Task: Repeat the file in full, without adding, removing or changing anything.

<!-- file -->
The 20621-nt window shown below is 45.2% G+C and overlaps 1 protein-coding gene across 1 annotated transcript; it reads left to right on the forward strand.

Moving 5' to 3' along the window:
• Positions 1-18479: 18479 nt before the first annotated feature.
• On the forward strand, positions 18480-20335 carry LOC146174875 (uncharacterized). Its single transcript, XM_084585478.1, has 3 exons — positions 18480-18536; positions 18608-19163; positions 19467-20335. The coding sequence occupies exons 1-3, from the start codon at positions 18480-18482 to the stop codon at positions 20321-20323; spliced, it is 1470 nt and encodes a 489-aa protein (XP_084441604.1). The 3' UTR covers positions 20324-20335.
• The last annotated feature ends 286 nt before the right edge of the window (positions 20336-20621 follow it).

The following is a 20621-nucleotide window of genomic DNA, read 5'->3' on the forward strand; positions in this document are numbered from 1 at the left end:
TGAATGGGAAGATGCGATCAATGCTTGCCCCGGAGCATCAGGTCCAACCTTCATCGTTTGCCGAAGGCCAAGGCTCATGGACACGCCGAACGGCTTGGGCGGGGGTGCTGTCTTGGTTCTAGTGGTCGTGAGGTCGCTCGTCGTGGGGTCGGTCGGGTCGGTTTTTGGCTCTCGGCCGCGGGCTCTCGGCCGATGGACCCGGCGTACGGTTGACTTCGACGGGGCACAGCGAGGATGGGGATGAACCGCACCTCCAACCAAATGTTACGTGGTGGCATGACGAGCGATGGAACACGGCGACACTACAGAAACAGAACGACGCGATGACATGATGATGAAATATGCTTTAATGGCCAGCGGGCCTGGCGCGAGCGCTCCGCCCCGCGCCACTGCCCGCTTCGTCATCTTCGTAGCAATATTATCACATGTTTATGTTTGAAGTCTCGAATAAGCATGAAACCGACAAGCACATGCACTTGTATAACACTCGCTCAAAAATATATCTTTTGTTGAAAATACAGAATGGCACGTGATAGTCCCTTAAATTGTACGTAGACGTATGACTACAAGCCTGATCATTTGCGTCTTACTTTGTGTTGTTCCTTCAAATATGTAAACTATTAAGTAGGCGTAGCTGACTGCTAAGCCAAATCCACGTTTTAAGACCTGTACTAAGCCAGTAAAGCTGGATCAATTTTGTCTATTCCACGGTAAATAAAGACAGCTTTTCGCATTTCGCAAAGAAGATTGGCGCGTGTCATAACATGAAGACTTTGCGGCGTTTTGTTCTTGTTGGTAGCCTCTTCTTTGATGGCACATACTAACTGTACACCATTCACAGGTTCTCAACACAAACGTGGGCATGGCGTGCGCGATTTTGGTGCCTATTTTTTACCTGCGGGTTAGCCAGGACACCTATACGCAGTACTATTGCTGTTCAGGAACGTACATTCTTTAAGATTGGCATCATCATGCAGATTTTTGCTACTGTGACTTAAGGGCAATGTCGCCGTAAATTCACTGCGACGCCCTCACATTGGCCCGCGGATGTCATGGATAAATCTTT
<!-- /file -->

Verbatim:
The 20621-nt window shown below is 45.2% G+C and overlaps 1 protein-coding gene across 1 annotated transcript; it reads left to right on the forward strand.

Moving 5' to 3' along the window:
• Positions 1-18479: 18479 nt before the first annotated feature.
• On the forward strand, positions 18480-20335 carry LOC146174875 (uncharacterized). Its single transcript, XM_084585478.1, has 3 exons — positions 18480-18536; positions 18608-19163; positions 19467-20335. The coding sequence occupies exons 1-3, from the start codon at positions 18480-18482 to the stop codon at positions 20321-20323; spliced, it is 1470 nt and encodes a 489-aa protein (XP_084441604.1). The 3' UTR covers positions 20324-20335.
• The last annotated feature ends 286 nt before the right edge of the window (positions 20336-20621 follow it).

The following is a 20621-nucleotide window of genomic DNA, read 5'->3' on the forward strand; positions in this document are numbered from 1 at the left end:
TGAATGGGAAGATGCGATCAATGCTTGCCCCGGAGCATCAGGTCCAACCTTCATCGTTTGCCGAAGGCCAAGGCTCATGGACACGCCGAACGGCTTGGGCGGGGGTGCTGTCTTGGTTCTAGTGGTCGTGAGGTCGCTCGTCGTGGGGTCGGTCGGGTCGGTTTTTGGCTCTCGGCCGCGGGCTCTCGGCCGATGGACCCGGCGTACGGTTGACTTCGACGGGGCACAGCGAGGATGGGGATGAACCGCACCTCCAACCAAATGTTACGTGGTGGCATGACGAGCGATGGAACACGGCGACACTACAGAAACAGAACGACGCGATGACATGATGATGAAATATGCTTTAATGGCCAGCGGGCCTGGCGCGAGCGCTCCGCCCCGCGCCACTGCCCGCTTCGTCATCTTCGTAGCAATATTATCACATGTTTATGTTTGAAGTCTCGAATAAGCATGAAACCGACAAGCACATGCACTTGTATAACACTCGCTCAAAAATATATCTTTTGTTGAAAATACAGAATGGCACGTGATAGTCCCTTAAATTGTACGTAGACGTATGACTACAAGCCTGATCATTTGCGTCTTACTTTGTGTTGTTCCTTCAAATATGTAAACTATTAAGTAGGCGTAGCTGACTGCTAAGCCAAATCCACGTTTTAAGACCTGTACTAAGCCAGTAAAGCTGGATCAATTTTGTCTATTCCACGGTAAATAAAGACAGCTTTTCGCATTTCGCAAAGAAGATTGGCGCGTGTCATAACATGAAGACTTTGCGGCGTTTTGTTCTTGTTGGTAGCCTCTTCTTTGATGGCACATACTAACTGTACACCATTCACAGGTTCTCAACACAAACGTGGGCATGGCGTGCGCGATTTTGGTGCCTATTTTTTACCTGCGGGTTAGCCAGGACACCTATACGCAGTACTATTGCTGTTCAGGAACGTACATTCTTTAAGATTGGCATCATCATGCAGATTTTTGCTACTGTGACTTAAGGGCAATGTCGCCGTAAATTCACTGCGACGCCCTCACATTGGCCCGCGGATGTCATGGATAAATCTTT